What Can Doctors Do to Save a Leg from Amputation?
The doctors fighting to save the lives — and limbs — of those wounded in the Monday's bombing will have the benefit of recent major advances, many of them results of medical experience during the Iraq and Afghanistan wars, in what is called limb salvaging.
The doctors fighting to save the lives — and limbs — of those wounded in the Monday's bombing will have the benefit of recent major advances, many of them results of medical experience during the Iraq and Afghanistan wars, in what is called limb salvaging. The latest casualty figure has 183 injured in the attack (fortunately, 89 have now been released), and at least 10 of them have had a limb amputated, according to CNN. More will probably be added to that toll: at least nine of the 28 people sent to the Brigham and Women's Hospital have "limb threatening" wounds, according to a hospital spokesman.
"In general due to the advances of microsurgery, it is possible to replant extremities," Dr. Linda Cendales, an assistant professor at Emory told The Atlantic Wire. That is the good news. The bad news is that the procedures can take a very long time and might not be worth it for some. This is how that works:
If the right conditions are met—a big if—then the patient undergoes replantation surgery. First and foremost the patient has to be stabilized. ("Life over limb," Cendales repeated more than once.) At that point, the doctor evaluates the state of the amputated segment, the limb, the type of damage, and the injury. If it's damage the doctors think they can fix, the patient then undergoes hours worth of surgery, in which surgeons mend bones with plates and screws and reconnect tendons, nerves, vessels, and skin. Afterwards, for precision, doctors will then further mend those tissues under a microscope.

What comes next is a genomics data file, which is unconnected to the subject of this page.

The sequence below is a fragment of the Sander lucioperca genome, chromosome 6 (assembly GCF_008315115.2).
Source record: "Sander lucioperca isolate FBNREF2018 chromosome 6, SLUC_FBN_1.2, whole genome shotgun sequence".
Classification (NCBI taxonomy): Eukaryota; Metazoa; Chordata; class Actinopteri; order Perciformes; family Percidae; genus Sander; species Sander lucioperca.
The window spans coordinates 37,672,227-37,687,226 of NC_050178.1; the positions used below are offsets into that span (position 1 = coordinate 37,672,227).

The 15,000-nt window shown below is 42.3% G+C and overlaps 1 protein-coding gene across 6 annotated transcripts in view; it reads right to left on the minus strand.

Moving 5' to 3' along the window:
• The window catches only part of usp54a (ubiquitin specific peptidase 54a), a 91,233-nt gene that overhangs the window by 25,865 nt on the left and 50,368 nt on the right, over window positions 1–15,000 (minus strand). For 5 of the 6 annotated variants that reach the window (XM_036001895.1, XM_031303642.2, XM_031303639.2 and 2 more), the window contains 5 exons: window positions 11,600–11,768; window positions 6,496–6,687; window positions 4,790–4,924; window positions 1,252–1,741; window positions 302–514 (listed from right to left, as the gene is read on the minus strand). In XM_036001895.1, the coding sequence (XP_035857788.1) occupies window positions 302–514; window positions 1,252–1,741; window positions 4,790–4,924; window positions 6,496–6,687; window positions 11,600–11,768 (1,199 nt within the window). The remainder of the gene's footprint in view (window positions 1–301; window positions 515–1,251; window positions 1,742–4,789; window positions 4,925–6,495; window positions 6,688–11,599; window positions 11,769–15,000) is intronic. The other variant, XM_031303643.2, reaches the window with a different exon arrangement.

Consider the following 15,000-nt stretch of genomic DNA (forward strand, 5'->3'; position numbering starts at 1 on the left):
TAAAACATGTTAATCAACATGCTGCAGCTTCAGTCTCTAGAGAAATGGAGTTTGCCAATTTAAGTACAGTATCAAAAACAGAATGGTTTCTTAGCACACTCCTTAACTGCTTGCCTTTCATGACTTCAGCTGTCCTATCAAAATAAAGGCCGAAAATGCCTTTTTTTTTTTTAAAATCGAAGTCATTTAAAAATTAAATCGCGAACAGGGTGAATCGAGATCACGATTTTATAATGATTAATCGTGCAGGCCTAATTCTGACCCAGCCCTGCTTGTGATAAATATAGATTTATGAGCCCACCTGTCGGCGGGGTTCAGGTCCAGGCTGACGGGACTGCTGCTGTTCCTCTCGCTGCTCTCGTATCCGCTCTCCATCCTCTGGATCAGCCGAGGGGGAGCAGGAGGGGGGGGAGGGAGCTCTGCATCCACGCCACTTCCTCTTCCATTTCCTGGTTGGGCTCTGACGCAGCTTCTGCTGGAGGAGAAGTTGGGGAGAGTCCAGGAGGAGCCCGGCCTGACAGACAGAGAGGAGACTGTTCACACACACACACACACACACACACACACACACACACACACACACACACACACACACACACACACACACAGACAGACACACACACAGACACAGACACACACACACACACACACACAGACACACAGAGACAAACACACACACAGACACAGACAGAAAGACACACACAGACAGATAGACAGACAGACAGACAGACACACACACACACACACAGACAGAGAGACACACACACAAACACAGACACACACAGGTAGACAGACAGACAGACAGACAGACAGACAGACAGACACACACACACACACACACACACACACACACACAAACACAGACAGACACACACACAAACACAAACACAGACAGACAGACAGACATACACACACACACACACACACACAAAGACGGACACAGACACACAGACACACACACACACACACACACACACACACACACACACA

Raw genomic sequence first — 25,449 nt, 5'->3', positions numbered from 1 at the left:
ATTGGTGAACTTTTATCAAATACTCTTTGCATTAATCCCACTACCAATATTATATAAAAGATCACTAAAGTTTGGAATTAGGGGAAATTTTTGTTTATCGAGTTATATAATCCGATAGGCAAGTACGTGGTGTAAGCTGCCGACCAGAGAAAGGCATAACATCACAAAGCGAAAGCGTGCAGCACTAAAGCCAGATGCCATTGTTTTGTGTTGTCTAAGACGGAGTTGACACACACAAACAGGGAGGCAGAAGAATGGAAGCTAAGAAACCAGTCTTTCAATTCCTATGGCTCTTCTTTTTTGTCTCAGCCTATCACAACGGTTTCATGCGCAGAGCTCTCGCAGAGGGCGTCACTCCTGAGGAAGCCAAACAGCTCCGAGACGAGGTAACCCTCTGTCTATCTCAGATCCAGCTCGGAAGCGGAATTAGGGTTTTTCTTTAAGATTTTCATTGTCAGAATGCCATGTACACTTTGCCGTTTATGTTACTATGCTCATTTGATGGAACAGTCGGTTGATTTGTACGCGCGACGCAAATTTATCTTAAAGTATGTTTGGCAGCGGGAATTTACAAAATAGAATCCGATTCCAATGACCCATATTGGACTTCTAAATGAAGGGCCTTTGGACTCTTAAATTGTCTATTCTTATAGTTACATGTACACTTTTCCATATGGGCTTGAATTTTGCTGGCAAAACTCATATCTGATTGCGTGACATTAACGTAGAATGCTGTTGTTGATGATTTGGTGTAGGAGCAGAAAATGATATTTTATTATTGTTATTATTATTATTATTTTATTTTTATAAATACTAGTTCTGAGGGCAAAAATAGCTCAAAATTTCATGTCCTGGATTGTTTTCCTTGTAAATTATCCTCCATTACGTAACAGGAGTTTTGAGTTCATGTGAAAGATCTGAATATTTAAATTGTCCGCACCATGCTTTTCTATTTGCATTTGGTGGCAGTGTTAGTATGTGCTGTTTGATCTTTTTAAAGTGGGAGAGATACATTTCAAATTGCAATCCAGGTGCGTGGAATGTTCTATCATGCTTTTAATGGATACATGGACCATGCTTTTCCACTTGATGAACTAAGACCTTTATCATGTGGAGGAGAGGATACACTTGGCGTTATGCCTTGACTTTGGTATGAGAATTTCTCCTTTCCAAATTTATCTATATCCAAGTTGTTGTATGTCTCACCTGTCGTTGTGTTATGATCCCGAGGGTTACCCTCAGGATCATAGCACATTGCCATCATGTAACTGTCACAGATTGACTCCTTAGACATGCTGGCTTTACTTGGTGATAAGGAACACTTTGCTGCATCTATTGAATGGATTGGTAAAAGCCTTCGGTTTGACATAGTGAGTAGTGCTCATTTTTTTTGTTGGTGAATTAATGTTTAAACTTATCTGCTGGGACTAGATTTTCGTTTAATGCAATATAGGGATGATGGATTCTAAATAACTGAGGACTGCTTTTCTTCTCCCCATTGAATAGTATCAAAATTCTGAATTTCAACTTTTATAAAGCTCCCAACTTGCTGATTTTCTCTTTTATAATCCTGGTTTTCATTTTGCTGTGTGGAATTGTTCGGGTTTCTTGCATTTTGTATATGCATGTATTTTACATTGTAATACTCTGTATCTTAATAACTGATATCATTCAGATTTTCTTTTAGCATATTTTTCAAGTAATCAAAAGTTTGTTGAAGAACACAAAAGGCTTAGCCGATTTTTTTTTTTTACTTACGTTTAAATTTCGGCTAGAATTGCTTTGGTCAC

And that may just be the first of many surgeries in the process. Time's Nate Rawlings wrote about a veteran of Afghanistan who underwent 23 surgeries and six months of painful bone stretching to save his leg. Cendales said that his would be an extreme case. One of her patients who suffered a grenade explosion incident went through three surgeries, she said.
No matter the number of procedures, there is still a lengthy rehab period. The actual time depends on a number of factors, but Cendales says the healing process of the bones and muscles alone takes months. "The nerves could take up to a couple of years as well to regenerate," she says. All through the process there's a chance that the limb may still never function again.
Preserving a limb involves a lot of specific care, soon after the injury. The general guidelines are as follows, per Cendales:
Take that segment or that part and then wrap it with a moist cloth. Then place it on a plastic bag and seal the plastic bag and then submerge it in either ice or cold ice and bring it to the emergency room along with the patient.
Dr. Kent Sepkowitz over at The Daily Beast is pessimistic about those conditions being met in Monday's bombing. "As for the reattachment of missing limbs and fingers, unfortunately the chaos that ensued after the explosions makes this just about impossible," he writes. "Even the basic task of matching the correct limb to the patient was not assured," he writes.
Given the risks and costs of limb salvaging, prosthetics might be a better choice for some patients, who might not want to go through the invasive surgery and rehabilitation to possibly never walk again. Prosthetics may actually deliver a better outcome. A recent study found that patients who got replacements had better "overall function" than those who went through rehabilitation. The Brooke Army Medical Center saw more "late" amputations from veterans starting in 2009 because patients were having trouble walking. "I met several limb salvage patients at BAMC who could barely walk 10 feet on a carpeted floor," writes Rawlings.
For those who don't qualify for limb reattachment, there have been huge advancements in prosthetics as well. The Intrepid Dynamic Exoskeletal Orthosis (pictured right) was designed by Lieut. Co. Joe Hsu, an orthopedic surgeon; Ryan Blanck, a prosthetist; and Johnny Owens, a physical therapist. It has helped hundreds of veterans since its invention a year ago. It looks and works a lot like a prosthetic, but it fits over the re-attached limb. "The way it works is very much like a runner’s prosthetic," Blanck explains. "As the warrior steps on it and moves forward, the energy of the foot piece is transferred to the back of the foot piece with a spring motion." Soldiers who once limped following limb rehabilitation were back in their original units.